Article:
“A Mars mission will need a Lindstrom-like figure, somebody who can break the tension, can bring people together.
“This is something that NASA is taking seriously and looking to incorporate into their strategy,” he added.
A large man who rarely left ship other than to indulge in his beloved pastime of ptarmigan hunting, Lindstrom was nevertheless a stalwart of Amundsen’s many expeditions, credited with helping his crewmates through their “polar nerves” with his tireless humour.
The Norwegian team arrived at the geographical south pole on 14th December 1911 and, unlike the pursuing British team, who arrived on 17th January 1912, made it safely back to their ship.
Professor Johnson helped pioneer the science of group dynamics from observing teams operating in the South Pole over more than four years, as well as researching the pioneering arctic expeditions.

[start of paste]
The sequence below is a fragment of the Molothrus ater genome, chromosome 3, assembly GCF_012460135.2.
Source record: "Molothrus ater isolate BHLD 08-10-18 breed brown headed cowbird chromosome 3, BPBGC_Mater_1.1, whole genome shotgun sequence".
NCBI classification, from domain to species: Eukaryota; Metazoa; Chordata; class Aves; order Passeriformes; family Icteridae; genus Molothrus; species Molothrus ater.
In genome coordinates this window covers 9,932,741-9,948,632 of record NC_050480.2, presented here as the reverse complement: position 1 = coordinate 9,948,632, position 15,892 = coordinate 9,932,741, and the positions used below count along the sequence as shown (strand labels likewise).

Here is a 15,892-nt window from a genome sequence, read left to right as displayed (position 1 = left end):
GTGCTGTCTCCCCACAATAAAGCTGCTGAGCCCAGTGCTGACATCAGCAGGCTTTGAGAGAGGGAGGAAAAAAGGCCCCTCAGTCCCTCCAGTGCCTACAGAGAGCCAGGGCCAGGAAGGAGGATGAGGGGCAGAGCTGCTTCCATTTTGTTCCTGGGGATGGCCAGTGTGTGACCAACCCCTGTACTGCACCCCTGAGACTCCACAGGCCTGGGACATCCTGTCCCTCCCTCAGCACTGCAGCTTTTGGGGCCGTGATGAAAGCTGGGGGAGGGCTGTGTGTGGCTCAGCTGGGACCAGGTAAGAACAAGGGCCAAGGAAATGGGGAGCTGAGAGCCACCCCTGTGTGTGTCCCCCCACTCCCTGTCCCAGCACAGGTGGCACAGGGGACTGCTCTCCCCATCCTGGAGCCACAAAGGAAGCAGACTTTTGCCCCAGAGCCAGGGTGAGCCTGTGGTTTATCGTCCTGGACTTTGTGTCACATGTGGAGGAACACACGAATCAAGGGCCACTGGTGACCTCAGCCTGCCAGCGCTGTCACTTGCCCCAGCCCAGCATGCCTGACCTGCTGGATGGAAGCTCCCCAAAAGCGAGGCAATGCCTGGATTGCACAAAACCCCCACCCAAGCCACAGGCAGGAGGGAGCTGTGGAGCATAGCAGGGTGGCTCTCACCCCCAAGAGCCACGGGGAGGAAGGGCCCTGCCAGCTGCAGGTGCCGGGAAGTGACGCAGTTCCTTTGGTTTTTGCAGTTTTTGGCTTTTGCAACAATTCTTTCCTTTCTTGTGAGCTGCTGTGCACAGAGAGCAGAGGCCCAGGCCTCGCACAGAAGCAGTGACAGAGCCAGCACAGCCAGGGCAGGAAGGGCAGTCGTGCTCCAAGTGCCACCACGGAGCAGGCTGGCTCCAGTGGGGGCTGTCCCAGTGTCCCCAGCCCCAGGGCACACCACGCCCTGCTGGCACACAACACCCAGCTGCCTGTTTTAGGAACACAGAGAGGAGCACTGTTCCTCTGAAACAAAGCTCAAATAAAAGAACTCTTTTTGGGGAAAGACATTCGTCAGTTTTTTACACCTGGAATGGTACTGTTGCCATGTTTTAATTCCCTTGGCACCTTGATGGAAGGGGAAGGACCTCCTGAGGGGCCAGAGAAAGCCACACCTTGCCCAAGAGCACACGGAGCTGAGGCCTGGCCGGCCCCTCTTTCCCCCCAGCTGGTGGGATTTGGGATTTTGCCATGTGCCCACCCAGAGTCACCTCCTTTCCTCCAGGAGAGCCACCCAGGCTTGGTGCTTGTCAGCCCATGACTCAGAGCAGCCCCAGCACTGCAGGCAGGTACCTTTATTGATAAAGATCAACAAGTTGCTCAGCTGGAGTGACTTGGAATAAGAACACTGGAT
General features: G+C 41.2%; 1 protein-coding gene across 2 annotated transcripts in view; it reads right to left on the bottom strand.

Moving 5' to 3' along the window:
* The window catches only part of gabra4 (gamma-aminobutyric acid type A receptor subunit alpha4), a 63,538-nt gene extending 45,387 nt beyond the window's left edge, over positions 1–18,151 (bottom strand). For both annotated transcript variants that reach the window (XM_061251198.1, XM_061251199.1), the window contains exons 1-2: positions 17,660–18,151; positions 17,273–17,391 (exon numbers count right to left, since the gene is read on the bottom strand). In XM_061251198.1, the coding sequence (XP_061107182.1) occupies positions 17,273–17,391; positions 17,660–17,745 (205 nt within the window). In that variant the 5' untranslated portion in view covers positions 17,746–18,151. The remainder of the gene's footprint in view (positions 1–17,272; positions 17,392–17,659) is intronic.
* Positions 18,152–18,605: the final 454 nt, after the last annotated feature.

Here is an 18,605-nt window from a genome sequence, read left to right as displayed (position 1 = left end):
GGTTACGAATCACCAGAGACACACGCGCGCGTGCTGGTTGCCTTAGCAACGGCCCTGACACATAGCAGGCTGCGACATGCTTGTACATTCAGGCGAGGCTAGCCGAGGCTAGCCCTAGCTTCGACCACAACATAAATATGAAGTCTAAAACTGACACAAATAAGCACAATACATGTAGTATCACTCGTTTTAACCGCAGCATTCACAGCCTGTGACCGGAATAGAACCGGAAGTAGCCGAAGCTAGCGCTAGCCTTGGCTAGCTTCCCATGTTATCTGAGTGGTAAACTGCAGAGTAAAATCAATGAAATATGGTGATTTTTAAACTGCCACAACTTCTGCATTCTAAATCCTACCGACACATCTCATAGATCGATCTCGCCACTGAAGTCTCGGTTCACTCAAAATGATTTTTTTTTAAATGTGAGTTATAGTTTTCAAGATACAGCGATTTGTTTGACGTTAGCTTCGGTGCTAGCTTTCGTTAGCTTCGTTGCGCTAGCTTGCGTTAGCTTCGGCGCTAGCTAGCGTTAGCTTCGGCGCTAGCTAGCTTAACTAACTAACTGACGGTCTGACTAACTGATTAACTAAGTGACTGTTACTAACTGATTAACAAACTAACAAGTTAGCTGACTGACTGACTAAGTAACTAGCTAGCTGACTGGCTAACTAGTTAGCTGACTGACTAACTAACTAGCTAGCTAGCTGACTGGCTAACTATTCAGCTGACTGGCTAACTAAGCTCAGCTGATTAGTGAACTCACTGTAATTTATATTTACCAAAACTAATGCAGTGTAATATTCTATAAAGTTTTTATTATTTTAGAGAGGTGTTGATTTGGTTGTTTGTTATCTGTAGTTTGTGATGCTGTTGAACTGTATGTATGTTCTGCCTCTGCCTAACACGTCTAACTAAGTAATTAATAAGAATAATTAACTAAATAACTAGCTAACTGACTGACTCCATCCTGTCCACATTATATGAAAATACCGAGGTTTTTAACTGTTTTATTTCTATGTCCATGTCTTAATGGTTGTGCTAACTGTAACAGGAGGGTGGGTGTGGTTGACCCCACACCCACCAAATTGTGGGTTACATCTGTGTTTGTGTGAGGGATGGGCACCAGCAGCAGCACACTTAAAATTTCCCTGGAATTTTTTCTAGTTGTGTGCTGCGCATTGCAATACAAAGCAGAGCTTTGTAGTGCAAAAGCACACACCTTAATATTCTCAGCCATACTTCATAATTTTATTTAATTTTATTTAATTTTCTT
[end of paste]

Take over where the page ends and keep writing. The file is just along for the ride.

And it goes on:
He is now contributing to a NASA project to incorporate his “class clown” insights into selection of a manned mission to reach the red planet at some point in the next 25 years.
Astronauts on such a mission are likely to be away from Earth for at least three years.
“These roles are informal, they emerge within the group, but the interesting thing is that if you have the right combination the group does very well” he said.